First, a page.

Jul 011994

Acta Cryst.  (1994), A50, 411-437.    [ doi:10.1107/S0108767393012784 ]

Each year, many single-crystal structure analyses are reported that show evidence of over- or under-refinement. Often, the refinement strategies have been naive or over-complex and alternative strategies might have been more effective. The many descriptions of crystallographic and numerical techniques suitable for assisting with the control of difficult refinements are distributed widely in the literature and so are not always easily accessible. Without being a review of these procedures (which would require a substantial book), this article attempts to list readily available procedures, together with a brief outline of their backgrounds and examples of their applications to organic and organometallic compounds. The analysis of extended-lattice materials (usually inorganic materials) often raises problems in addition to those covered here. The particular aim of this article is to remind the reader that X-ray structure analysis is a modelling process and that, while standard models may be adequate for most analyses, more care and imagination must be applied to the treatment of difficult cases. Principles of methods are described without detailed mathematical derivations, although sufficient references to the literature are provided to permit careful study. Future requirements for refinement processes are outlined, including the use of new machine architectures, applications of sparse-matrix methods and the development of expert systems.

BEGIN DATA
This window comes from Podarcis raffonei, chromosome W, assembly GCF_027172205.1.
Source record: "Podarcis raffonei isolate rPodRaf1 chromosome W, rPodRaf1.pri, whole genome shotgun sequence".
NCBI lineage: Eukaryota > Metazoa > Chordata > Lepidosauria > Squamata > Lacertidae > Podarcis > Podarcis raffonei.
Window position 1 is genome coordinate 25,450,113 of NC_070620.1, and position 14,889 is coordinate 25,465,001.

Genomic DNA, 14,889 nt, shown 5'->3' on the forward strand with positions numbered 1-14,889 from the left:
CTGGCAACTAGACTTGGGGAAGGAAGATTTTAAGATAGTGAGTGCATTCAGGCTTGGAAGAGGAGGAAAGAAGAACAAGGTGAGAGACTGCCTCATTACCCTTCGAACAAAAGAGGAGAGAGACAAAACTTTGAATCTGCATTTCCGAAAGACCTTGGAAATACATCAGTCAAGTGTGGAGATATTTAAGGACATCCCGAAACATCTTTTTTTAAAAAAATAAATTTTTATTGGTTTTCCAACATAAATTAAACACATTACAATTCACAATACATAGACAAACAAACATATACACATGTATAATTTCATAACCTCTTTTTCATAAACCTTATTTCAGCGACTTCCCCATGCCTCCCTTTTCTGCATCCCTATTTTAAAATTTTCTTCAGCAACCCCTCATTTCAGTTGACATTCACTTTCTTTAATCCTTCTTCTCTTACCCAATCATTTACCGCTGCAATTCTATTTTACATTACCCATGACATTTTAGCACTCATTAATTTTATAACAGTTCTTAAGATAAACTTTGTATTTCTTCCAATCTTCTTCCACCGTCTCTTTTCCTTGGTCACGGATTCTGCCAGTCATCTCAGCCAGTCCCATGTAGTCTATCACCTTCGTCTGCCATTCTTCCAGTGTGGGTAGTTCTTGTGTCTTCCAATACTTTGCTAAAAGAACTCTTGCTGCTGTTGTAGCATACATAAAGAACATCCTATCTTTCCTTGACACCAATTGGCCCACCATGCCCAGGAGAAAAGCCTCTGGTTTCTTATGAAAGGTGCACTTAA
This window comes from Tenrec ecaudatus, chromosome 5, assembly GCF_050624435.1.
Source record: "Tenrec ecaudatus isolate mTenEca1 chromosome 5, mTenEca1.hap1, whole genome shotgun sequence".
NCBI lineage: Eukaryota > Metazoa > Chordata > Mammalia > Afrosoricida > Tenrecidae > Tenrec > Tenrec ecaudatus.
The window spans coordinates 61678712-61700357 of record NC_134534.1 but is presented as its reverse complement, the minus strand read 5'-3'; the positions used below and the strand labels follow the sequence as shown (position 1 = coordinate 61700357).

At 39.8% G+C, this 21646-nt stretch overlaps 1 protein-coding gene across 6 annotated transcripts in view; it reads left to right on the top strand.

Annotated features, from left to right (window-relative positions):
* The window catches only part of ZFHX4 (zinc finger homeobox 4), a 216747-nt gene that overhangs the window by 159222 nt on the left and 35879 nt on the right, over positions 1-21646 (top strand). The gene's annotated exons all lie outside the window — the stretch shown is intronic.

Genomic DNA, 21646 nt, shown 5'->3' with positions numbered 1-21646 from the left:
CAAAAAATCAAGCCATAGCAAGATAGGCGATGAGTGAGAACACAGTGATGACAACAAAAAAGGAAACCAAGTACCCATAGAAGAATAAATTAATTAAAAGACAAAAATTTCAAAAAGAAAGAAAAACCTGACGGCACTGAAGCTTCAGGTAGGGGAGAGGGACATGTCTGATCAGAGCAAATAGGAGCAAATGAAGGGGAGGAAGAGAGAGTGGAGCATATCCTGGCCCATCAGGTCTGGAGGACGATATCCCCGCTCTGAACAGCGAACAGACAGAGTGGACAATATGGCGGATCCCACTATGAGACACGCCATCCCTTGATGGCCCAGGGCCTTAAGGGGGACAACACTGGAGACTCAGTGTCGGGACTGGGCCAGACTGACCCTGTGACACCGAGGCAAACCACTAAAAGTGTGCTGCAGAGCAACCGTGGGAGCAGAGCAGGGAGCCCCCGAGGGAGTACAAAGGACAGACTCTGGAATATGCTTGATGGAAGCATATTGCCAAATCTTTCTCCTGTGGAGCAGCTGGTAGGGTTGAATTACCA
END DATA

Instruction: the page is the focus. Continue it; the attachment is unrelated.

Electronic reprints

  • Oxford University Research Archive [direct pdf]

Publisher’s copy